The technology will be used on Airbus A320-family with tape-like strips attached to the exterior of the aircraft, which connect to the proprietary electronics inside the aircraft.
When activated by the pilot, the system generates high-frequency current, causing electrons on the surface of the aircraft to jiggle, generating heat, melting snow and ice during the boarding process so the aircraft is ice-free and ready for take-off by the time it is pulled back from the gate.
The De-Ice system uses a semi-conductor called gallium nitride to generate a high-frequency current using devices that weigh an order of magnitude less than traditional equipment.
De-Ice says before gallium nitride, transistors capable of generating high-frequency current were made of silicon, which is too inefficient to be used for this application.
The technology means aircraft can be de-iced without using de-icing fluids and it reduces carbon dioxide (CO2) emissions.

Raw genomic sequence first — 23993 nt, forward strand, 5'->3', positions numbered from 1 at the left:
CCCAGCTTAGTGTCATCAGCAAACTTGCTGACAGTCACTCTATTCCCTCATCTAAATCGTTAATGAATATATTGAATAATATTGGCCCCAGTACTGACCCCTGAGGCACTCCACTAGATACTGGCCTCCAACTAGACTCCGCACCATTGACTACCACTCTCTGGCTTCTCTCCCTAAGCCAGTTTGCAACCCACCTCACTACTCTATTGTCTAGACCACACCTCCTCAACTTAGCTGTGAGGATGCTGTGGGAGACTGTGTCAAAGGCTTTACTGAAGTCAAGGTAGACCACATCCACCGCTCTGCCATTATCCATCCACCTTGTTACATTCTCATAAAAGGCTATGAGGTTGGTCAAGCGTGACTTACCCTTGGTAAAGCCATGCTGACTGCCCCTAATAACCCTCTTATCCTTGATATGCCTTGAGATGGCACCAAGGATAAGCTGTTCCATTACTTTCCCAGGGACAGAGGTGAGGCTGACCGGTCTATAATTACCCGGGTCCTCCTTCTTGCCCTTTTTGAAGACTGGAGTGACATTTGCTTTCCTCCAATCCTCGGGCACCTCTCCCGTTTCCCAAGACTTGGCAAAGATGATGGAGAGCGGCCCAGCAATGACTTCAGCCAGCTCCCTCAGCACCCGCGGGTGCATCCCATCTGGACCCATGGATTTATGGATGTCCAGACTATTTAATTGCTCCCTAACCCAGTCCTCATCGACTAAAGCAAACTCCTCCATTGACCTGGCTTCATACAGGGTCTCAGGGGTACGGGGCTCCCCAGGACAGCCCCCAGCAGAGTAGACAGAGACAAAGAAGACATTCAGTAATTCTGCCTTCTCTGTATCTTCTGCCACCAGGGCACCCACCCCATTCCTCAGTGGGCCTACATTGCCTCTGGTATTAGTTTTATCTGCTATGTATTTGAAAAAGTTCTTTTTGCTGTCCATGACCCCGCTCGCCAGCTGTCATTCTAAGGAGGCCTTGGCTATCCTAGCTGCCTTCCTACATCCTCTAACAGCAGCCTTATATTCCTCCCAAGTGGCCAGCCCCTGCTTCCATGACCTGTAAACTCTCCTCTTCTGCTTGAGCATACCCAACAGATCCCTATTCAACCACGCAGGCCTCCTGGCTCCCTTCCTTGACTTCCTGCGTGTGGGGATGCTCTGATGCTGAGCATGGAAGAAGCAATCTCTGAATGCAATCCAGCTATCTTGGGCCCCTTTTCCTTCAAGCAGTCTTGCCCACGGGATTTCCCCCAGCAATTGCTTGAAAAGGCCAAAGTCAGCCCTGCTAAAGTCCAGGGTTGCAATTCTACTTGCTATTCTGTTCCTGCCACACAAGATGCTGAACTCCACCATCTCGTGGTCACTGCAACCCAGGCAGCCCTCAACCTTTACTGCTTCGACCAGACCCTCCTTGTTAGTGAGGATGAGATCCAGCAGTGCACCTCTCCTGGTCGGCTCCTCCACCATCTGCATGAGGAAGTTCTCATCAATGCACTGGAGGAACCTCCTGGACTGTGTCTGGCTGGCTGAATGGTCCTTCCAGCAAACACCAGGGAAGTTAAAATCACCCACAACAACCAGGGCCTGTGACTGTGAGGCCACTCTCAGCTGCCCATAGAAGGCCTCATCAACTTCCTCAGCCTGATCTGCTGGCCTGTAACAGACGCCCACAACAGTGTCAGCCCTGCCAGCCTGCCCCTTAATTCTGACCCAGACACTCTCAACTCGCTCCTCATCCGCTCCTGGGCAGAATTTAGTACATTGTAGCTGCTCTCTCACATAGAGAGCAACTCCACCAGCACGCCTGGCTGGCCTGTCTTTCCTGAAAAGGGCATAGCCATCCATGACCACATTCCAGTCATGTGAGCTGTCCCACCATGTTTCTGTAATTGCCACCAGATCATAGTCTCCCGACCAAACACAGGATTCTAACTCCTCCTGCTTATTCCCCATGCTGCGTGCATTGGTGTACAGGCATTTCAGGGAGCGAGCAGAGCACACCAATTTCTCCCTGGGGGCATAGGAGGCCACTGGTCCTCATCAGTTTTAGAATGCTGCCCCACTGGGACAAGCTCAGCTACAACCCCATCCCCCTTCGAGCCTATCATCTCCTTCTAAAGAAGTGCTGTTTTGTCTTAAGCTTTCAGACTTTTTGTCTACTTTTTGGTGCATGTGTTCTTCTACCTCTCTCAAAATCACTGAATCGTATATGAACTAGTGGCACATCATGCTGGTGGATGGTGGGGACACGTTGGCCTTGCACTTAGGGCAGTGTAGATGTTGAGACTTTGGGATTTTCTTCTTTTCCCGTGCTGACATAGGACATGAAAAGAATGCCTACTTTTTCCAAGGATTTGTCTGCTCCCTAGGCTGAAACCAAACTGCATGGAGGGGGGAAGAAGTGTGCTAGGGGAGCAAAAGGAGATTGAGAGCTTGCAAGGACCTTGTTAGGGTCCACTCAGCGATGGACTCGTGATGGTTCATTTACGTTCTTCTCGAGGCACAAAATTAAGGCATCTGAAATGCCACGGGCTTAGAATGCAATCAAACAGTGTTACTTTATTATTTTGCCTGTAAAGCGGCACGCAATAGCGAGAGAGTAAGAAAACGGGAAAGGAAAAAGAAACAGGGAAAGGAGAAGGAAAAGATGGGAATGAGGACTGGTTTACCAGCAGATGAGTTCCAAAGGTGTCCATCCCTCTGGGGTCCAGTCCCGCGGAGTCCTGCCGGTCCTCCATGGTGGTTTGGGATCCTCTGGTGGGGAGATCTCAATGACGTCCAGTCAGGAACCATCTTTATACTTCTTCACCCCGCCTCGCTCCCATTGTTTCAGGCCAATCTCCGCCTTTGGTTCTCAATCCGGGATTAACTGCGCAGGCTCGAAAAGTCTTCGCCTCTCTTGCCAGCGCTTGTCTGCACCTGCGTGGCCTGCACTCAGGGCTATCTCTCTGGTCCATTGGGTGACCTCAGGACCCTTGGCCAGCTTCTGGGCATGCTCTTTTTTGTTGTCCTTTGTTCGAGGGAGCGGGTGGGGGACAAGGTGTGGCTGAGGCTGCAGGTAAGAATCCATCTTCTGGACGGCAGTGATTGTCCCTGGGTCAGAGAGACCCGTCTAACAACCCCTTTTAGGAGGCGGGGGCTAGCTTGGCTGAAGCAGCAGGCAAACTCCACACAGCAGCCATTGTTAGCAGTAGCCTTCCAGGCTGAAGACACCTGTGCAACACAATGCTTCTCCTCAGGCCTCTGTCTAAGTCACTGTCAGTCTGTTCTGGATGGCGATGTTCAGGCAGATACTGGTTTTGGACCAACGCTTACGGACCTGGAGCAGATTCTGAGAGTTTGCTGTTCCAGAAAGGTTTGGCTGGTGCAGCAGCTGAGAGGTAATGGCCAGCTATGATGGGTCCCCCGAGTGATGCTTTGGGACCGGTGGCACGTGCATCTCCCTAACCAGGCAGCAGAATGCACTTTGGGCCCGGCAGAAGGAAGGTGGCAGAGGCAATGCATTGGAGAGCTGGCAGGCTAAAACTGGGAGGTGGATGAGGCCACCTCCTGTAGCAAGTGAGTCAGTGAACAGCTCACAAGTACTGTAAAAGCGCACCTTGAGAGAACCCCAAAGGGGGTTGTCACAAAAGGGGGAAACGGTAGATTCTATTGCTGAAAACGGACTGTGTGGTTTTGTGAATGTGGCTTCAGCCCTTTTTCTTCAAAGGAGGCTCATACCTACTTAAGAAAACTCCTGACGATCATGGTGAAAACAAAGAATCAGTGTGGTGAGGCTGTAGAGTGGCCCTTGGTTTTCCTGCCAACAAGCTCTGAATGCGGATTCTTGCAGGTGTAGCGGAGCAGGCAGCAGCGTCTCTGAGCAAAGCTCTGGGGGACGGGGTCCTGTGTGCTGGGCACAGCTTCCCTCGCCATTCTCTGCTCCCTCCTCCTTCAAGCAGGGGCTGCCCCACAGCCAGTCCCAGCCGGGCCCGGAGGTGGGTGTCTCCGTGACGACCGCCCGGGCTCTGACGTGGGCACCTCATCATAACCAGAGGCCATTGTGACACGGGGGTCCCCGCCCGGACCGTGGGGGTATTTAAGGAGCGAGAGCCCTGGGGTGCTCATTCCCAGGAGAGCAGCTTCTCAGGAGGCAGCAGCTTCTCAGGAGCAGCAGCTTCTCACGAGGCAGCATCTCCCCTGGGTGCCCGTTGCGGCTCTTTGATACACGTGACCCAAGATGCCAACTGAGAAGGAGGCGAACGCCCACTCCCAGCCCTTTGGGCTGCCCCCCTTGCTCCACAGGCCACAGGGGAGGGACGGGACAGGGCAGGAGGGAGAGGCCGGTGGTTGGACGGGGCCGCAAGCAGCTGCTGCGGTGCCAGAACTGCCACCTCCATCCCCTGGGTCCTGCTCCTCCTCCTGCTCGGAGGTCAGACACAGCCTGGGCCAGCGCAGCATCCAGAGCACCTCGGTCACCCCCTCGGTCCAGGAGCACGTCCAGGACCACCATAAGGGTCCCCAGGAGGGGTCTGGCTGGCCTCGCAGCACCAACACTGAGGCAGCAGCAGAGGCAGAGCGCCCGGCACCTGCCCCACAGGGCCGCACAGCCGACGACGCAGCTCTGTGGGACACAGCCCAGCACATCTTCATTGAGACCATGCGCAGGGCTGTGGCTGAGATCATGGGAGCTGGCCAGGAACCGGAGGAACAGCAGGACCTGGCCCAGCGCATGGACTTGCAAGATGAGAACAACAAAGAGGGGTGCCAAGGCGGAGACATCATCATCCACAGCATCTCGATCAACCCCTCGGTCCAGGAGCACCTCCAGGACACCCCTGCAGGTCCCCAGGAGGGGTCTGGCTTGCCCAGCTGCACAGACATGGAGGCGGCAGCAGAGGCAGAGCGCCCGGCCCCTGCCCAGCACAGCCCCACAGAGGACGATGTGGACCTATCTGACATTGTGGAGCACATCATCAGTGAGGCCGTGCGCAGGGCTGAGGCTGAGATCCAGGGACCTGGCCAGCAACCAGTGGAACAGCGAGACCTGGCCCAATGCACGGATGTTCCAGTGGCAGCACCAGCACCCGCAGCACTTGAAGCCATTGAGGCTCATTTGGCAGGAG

Alexander Bratianu-Badea, Co-Founder of De-Ice, said: “De-Ice is proud to introduce our product to the world with Air Canada. Flight delays and the excess carbon emissions caused by chemical-based de-icing will be a thing of the past.”
Murray Strom, Senior Vice President Flight Operations and Maintenance at Air Canada, added: “Not only will De-Ice technology be positive for our customers by reducing delays related to the conventional method of aircraft ice removal, but the environmental benefits of chemical-free de-icing and associated lower fuel consumption are in line with Air Canada’s commitment to a net zero emissions goal from all global operations by 2050.”